here is a theme infused within the work of automotive engineering firm thyssenkrupp Bilstein of America: togetherness. For starters, there was the merger of two German steel giants, Thyssen AG and Krupp, in 1999. Then there was thyssenkrupp’s acquisition of another German company, shock absorber specialist Bilstein, which became a subsidiary in 2005. Today, Bilstein plays a crucial role as a business unit of thyssenkrupp’s Automotive Technology division.
And of course, there’s also the close alignment of German and American sensibilities at thyssenkrupp Bilstein of America itself. With German-born Fabian Schmahl as its President and CEO since 2008, the company’s North American division has become renowned as a strong brand with a rich heritage. It’s also a shining example of the kind of togetherness inherent in the thyssenkrupp model.
“Bilstein enjoys an unmatched combination of engineering, technology, racing history and heritage,” Fabian says. “When I joined the company, Bilstein already had a great global presence, but it was splintered into German, Japanese and US original equipment manufacturers (OEMs).”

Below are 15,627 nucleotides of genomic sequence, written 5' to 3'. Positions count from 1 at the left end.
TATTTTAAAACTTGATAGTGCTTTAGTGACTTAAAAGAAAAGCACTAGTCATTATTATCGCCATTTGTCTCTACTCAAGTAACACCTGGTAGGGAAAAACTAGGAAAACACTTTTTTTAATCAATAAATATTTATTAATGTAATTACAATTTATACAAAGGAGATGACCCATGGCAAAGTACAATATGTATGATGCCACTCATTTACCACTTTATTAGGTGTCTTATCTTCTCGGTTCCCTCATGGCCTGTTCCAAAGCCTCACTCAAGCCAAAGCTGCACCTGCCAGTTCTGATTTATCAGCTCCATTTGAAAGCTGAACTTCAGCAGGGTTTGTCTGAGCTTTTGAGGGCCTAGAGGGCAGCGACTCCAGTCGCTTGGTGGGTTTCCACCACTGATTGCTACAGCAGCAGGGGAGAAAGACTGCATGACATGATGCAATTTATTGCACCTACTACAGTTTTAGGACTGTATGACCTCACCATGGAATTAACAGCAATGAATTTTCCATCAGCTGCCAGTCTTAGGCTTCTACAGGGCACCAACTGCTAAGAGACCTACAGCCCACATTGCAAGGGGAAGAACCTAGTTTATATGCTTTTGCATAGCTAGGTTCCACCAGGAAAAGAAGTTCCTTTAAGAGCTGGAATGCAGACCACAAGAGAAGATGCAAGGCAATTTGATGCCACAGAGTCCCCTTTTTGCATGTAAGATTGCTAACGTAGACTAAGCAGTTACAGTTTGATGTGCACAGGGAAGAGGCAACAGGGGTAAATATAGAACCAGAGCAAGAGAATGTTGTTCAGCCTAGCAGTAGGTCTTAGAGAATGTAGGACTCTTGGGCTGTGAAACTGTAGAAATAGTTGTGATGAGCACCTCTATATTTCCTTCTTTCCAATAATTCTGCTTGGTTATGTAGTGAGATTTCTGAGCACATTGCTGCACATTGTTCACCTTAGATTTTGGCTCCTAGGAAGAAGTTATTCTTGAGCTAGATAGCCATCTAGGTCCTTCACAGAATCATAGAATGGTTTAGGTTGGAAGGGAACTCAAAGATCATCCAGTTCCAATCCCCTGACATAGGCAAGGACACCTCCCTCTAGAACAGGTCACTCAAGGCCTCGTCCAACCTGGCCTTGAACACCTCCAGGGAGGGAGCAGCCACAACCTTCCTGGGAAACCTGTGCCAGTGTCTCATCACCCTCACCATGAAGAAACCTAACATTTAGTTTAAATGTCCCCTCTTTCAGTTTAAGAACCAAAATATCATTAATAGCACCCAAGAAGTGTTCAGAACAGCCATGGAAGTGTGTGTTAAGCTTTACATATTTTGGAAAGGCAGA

To Fabian, the most obvious opportunity was global alignment. “We focused on people, processes and product first,” he says. “Then we drove a global alignment agenda with our existing customers, and built relationships with potential customers in new and existing markets.”
We focused on people, processes and product first.
The move was, he says, a tremendous success. “Although a little bit overwhelming,” he adds. “But I really think one of the key contributors to that success was the collaboration at an international level. Yes, our customers are global, but if you really want to succeed, figure out a way to share your resources globally.”